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Death of A Salesman

"Attention must be paid." — Linda
Death of A Salesman
Antony Sher as Willie and Alex Hassell as Biff (Photo: Ellie Kurttz)
Antony Sher's Willy Loman is the most unsympathetic I have seen. With his worn out cypher of a wife Linda, in Harriet Walters, they are an empathetic disaster. Even the boys Biff (Alex Hassell) and Happy (Sam Marks) lost credibility for me when they turn into gurning, grimacing caricatures playing their younger, father-worshipping selves hanging on Willy's every word.

Willy's lack of success as a salesman might well be due to a career spanning the Great Depression of 1929 and the 1930s. However, I found it hard to believe that Sher's Willy ever had the charm to sell anything to anyone. In the hands of Gregory Doran, Miller's play has become a study in tyranny rather than misplaced ambition and hope.

Sher's opening scene sees him returning from a sales trip, weighed down with suitcases. He keeps having accidents in the car, which have pushed the insurance premiums up to the unaffordable. He is red-faced and complaining; his conversation is a single long complaint. With Linda, they are a tragic couple. Willy is curmudgeonly and cantankerous to his wife while the boys play out on the higher level of their twin bedroom. They are talking about their employment prospects and dreams.

Stephen Brimson Lewis' wonderful set shows the New York apartment blocks soaring up to the side with their iron fire escapes, pressing in on the cramped space of the Lomans' apartment. Emphasizing the claustrophobia of the "almost paid for" apartment is the double bed adjacent to the kitchen sink but accessed by walking round the back of the set.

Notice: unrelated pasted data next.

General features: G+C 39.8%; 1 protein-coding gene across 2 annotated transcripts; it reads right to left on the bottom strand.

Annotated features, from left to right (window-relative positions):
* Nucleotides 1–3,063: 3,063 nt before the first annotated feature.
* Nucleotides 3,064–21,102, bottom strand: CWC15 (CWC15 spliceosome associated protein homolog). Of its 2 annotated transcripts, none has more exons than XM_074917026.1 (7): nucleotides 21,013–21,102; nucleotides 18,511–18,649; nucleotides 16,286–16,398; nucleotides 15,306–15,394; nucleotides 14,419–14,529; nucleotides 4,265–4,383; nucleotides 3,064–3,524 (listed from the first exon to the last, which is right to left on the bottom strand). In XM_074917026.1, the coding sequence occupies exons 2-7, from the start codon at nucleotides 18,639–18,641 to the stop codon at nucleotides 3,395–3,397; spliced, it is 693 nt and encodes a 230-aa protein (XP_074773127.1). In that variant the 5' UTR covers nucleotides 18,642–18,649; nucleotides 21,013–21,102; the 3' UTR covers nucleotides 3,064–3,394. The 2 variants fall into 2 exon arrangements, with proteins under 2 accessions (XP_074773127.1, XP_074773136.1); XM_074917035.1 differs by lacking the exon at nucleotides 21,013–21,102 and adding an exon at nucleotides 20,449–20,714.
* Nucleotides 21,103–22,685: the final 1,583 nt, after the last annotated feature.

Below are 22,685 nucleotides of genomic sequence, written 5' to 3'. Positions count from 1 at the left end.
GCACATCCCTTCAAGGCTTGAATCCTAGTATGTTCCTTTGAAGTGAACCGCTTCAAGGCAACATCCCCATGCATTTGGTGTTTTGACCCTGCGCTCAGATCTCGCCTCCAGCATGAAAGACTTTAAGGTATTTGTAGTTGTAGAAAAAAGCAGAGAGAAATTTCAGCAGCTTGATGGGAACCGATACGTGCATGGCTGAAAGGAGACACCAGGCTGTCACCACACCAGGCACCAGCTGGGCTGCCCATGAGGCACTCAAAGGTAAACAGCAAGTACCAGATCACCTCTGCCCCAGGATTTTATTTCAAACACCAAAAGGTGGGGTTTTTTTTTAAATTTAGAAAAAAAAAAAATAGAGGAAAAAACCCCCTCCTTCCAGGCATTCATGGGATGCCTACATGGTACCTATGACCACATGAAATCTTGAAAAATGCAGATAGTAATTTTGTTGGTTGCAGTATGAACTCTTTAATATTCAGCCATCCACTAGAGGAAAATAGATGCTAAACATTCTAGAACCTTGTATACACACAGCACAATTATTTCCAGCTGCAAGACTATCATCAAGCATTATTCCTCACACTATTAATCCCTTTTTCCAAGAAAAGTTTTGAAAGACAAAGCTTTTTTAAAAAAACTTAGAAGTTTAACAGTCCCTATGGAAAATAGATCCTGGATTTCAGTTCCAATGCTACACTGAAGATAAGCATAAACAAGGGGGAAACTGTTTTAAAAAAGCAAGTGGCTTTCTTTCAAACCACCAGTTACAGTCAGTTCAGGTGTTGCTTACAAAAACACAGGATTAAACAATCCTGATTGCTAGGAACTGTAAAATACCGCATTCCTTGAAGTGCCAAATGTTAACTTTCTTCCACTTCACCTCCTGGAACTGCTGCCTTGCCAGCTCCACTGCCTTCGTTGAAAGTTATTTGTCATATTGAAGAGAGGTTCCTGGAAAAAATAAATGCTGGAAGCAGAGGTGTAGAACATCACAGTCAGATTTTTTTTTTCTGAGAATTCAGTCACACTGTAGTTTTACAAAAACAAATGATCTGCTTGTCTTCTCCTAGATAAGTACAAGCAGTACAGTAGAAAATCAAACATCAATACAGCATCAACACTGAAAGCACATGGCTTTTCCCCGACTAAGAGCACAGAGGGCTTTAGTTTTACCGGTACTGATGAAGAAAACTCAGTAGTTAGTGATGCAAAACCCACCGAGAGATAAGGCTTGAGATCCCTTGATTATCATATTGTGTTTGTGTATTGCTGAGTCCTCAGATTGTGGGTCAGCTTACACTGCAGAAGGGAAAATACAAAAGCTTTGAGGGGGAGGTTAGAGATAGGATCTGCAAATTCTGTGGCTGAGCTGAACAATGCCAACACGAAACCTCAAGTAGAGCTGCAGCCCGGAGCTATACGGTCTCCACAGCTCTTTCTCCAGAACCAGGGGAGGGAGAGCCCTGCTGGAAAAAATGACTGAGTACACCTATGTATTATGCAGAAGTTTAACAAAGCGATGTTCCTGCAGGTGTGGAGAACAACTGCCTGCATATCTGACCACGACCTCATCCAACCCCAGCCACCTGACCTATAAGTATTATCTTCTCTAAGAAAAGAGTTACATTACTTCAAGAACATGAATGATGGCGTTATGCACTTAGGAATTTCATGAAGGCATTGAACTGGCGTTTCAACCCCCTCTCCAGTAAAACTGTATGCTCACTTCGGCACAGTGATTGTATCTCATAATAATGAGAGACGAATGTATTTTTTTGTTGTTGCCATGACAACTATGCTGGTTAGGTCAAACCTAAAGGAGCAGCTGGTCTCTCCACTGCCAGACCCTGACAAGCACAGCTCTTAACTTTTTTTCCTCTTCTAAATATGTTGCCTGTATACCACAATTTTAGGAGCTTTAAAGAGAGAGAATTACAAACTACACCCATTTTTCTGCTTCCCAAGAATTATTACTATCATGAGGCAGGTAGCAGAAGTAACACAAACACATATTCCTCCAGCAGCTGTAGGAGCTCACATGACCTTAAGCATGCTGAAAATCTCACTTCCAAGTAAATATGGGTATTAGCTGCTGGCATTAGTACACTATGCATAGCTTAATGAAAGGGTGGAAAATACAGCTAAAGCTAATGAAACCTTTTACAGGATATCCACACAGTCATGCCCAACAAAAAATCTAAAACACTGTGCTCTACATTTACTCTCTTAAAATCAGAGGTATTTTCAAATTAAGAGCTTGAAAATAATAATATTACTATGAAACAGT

The cruelty of Willy to his wife in cutting off her every sentence offends. His hectoring of her mending her stockings while he gifts pairs to his mistress in Boston rankles. Poor oppressed Linda Loman! Her loyalty to him seems inexplicable.

After the interval, we see an increasingly hopeless Willy try to re-negotiate his position, each time asking for less and less salary. Old loyalties are forgotten.

Act Two sees more optimism as Biff plans a new business and Willy has renewed hope for a better future. The scheme unravels as Miller explains the earlier failure of Biff to progress his football career and the reasons for this. As Biff explains how the present day interview went badly, in a flashback, Biff's school friend Bernard (Bernie Ross) rushes in with news of Biff's flunking of the Maths test for college entrance.

Doran's harsh rendering of the central character of Miller's play sees desperation and the desolate destruction of the American Dream in a most bleak production. The magnificent final scene at the funeral sees Linda come into her own.

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Death of A Salesman
Written by Arthur Miller
Directed by Gregory Doran

Starring: Antony Sher, Harriet Walter, Alex Hassell, Sam Marks
With: Brodie Ross, Sarah Parks, Joshua Richards, Guy Paul, Tobias Beer, Helen Grady, Ross Green, Emma King, Miranda Nolan, Paul Richard
Design: Stephen Brimson Lewis
Lighting: Tim Mitchell
Lighting recreated by Simon Spencer
Music by Paul Englishby
Sound: Jonathan Ruddick
Fight Director: Terry King
Running time: Two hours 55 minutes with an interval
Box Office 0844 482 5141
Booking to 18th July 2015
Reviewed by Lizzie Loveridge based on 26th May 2015 performance at the Noel Coward, St Martin's Lane, London WC2N 4AU (Tube: Leicester Square)
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